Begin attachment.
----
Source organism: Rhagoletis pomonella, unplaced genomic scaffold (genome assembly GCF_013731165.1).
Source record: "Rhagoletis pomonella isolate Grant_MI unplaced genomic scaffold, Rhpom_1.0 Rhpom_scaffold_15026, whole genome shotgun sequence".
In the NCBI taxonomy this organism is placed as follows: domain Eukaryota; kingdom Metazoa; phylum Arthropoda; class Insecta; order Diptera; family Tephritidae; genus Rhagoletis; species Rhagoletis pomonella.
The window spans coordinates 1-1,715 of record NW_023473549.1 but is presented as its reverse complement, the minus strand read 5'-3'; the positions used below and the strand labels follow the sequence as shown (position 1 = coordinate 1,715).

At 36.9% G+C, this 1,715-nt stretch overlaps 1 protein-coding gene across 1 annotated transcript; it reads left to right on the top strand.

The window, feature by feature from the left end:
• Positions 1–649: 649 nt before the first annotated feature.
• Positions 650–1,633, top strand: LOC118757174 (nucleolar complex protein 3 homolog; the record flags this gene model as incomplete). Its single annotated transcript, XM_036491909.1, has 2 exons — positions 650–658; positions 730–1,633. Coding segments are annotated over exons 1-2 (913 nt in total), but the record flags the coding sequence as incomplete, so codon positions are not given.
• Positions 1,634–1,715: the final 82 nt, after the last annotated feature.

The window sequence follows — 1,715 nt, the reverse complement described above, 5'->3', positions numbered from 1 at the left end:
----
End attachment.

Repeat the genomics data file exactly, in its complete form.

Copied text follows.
Source organism: Rhagoletis pomonella, unplaced genomic scaffold (genome assembly GCF_013731165.1).
Source record: "Rhagoletis pomonella isolate Grant_MI unplaced genomic scaffold, Rhpom_1.0 Rhpom_scaffold_15026, whole genome shotgun sequence".
In the NCBI taxonomy this organism is placed as follows: domain Eukaryota; kingdom Metazoa; phylum Arthropoda; class Insecta; order Diptera; family Tephritidae; genus Rhagoletis; species Rhagoletis pomonella.
The window spans coordinates 1-1,715 of record NW_023473549.1 but is presented as its reverse complement, the minus strand read 5'-3'; the positions used below and the strand labels follow the sequence as shown (position 1 = coordinate 1,715).

At 36.9% G+C, this 1,715-nt stretch overlaps 1 protein-coding gene across 1 annotated transcript; it reads left to right on the top strand.

The window, feature by feature from the left end:
• Positions 1–649: 649 nt before the first annotated feature.
• Positions 650–1,633, top strand: LOC118757174 (nucleolar complex protein 3 homolog; the record flags this gene model as incomplete). Its single annotated transcript, XM_036491909.1, has 2 exons — positions 650–658; positions 730–1,633. Coding segments are annotated over exons 1-2 (913 nt in total), but the record flags the coding sequence as incomplete, so codon positions are not given.
• Positions 1,634–1,715: the final 82 nt, after the last annotated feature.

The window sequence follows — 1,715 nt, the reverse complement described above, 5'->3', positions numbered from 1 at the left end: